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Review: Come and get it...

Page 2 of 3

Complimenting the usual array of guns are genetic powers called 'plasmids', similar to System Shock's psychic powers. Plasmids are controlled with the left trigger and bumper with weapons on the right. You soon find the electricity bolt, fireball and telekinesis powers, but the scope of these bolt-on upgrades is gigantic.

Plasmids are great to weaken and trick enemies, so a bit of back and fourth between guns and powers is essential. The interesting part is that you gradually create your own combat style. The Enrage plasmid tricks splicers into killing each other. You can use scenery to your advantage too; setting oil slicks aflame does the job a treat.


The deepest and most definitive part of the formula is the simple but involving RPG element. There are so many plasmid combinations and choices that a second play-through is guaranteed. Character and item building options are accessed via vending machines. Rarely-found 'Power to the People' stations give a one-time weapon upgrade ranging from damage increase to a larger clip size. Inventory stations - a nice idea - can similarly be used to build extra items such as ammo using bits and bobs scavenged from your journey.

Hacking also plays a major role and even these skills can even be upgraded through plasmids. Rapture's security system is immense and involves an entire network of cameras, turrets and flying bots that can be yours if successfully hacked. Oddly this is done through a complete rip off of Pipe Mania in a quick mini-game. You can even hack vending machines for cheaper goodies, which saves your wallet from taking a financial beating.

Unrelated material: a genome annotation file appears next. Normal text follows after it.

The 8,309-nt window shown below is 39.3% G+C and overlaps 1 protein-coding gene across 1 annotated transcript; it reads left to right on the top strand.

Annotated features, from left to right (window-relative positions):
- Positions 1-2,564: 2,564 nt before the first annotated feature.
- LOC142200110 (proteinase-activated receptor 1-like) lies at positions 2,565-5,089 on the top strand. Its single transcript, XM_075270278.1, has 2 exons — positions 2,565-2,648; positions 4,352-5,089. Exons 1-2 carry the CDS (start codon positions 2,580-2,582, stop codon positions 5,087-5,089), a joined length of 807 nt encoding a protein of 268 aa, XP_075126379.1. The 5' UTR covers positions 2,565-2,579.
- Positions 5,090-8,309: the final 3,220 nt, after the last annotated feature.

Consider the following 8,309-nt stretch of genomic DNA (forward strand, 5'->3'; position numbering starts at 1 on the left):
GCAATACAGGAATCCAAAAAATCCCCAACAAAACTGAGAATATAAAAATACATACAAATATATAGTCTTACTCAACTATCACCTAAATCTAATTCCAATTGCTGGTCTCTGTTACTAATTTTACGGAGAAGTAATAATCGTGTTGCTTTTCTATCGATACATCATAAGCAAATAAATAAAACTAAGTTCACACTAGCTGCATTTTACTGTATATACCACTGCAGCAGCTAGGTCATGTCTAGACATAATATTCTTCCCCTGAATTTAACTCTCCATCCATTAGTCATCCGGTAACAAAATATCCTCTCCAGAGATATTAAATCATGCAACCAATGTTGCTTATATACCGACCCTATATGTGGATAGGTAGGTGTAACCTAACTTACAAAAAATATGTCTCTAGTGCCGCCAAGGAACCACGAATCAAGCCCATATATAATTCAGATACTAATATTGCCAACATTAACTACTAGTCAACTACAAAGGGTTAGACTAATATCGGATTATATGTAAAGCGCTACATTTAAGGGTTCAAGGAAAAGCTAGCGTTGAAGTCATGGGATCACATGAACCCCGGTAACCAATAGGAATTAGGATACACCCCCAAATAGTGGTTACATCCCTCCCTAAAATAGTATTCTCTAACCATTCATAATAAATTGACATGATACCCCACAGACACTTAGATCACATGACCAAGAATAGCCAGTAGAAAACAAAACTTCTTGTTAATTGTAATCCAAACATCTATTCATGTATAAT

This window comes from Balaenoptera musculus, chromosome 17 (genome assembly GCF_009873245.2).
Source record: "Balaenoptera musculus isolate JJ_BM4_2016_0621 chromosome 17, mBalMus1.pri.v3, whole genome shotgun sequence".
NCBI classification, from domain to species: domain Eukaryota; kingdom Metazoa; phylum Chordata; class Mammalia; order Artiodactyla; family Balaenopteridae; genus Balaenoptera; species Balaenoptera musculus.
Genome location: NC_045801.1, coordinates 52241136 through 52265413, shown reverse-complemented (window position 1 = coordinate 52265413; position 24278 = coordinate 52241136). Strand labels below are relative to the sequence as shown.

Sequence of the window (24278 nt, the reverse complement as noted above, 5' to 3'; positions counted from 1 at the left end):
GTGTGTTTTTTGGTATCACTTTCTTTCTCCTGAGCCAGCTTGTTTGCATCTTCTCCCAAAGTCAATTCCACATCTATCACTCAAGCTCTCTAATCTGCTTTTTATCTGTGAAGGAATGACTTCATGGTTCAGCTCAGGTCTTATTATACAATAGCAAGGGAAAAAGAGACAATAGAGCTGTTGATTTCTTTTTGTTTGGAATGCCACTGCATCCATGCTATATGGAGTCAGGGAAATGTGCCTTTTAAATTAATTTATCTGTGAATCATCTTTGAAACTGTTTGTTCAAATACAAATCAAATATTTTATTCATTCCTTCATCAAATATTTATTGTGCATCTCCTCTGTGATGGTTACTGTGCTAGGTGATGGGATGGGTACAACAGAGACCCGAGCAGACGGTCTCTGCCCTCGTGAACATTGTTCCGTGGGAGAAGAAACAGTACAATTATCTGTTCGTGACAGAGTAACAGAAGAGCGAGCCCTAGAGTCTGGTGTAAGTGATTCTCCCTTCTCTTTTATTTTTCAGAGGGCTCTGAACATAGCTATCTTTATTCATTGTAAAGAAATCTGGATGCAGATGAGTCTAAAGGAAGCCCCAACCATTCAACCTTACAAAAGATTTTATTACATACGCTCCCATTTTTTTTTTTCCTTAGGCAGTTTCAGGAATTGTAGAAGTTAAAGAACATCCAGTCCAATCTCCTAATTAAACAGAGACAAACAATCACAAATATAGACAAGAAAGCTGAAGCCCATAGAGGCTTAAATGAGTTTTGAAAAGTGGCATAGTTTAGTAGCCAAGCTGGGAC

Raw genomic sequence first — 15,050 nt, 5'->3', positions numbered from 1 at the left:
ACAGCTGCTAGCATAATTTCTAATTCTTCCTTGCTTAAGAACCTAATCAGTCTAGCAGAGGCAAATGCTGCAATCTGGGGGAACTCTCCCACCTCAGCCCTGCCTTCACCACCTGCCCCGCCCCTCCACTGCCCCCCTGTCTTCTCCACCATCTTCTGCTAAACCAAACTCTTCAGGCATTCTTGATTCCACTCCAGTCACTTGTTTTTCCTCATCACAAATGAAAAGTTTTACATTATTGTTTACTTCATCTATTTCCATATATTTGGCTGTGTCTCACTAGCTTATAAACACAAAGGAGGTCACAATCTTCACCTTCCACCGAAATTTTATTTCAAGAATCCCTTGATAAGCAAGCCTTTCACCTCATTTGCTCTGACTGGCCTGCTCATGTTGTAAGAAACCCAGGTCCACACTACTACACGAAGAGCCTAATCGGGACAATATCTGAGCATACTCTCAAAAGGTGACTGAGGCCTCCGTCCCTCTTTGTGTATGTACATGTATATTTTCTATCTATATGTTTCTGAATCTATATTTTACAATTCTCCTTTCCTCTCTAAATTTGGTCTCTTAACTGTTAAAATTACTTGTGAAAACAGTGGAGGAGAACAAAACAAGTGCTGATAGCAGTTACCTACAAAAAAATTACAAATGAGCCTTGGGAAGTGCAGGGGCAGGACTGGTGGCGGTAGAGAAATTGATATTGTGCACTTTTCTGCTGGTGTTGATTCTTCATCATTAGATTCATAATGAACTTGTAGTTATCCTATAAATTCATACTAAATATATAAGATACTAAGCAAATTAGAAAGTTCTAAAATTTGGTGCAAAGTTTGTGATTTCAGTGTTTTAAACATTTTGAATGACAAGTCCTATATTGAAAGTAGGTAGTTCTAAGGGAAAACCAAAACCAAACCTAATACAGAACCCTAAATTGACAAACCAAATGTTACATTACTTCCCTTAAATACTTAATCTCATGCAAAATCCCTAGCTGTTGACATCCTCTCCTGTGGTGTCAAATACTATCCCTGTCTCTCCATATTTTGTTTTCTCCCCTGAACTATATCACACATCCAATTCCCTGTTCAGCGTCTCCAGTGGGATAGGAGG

As for your plasmids and modifying tonics (which affect things like your max health and engineering attributes), you'll get those from special Gather Gardens - and the only way to craft them is by using Adam as credits. There's only one way to get it, and that's through the Little Sisters. And where there's a Little Sister, there's a Big Daddy...

Left alone these gigantic, diving-suited guerrillas are the most harmless inhabitants of Rapture. Cross them though, and you'll come face to face with one of the angriest characters we've ever encountered. You won't survive long enough to shout about it either.

Big Daddies guard the twisted, syringe-wielding little girls that harvest the only source of Adam in the game (there are two or three of them in each district, marked on the pause screen). Their relationship is both unsettling and touching at the same time. Little Sisters draw the Adam out of corpses, Big Daddies provide the backup.


These twisted little girls will skip, hold hands and beckon their metal protectors through Rapture's blood-splattered plazas, and the Daddy will give everything he's got to hug, protect and defend his tiny companion from anyone foolish enough to get too close. But if you want to bolster you're plasmids, you're going to have to piss him off.

The rules of gaming state that a hulking, heavily armed foe will be slower than a milk float with a flat. Safe in this fact, you'll likely unload a revolver in his face from 30ft down the hallway, and then shit your pants when he rushes towards you in a single, blurry dash before you realise you're still alive.

When you do die though Bioshock's death system brings you instantly back to life in a resuscitation chambers, meaning you can go straight back and continue the fight - with your enemy's health at whatever point you left it. Admittedly, this takes away some of the difficulty and tension of taking on the giants as there seems to be no real penalty for dying.

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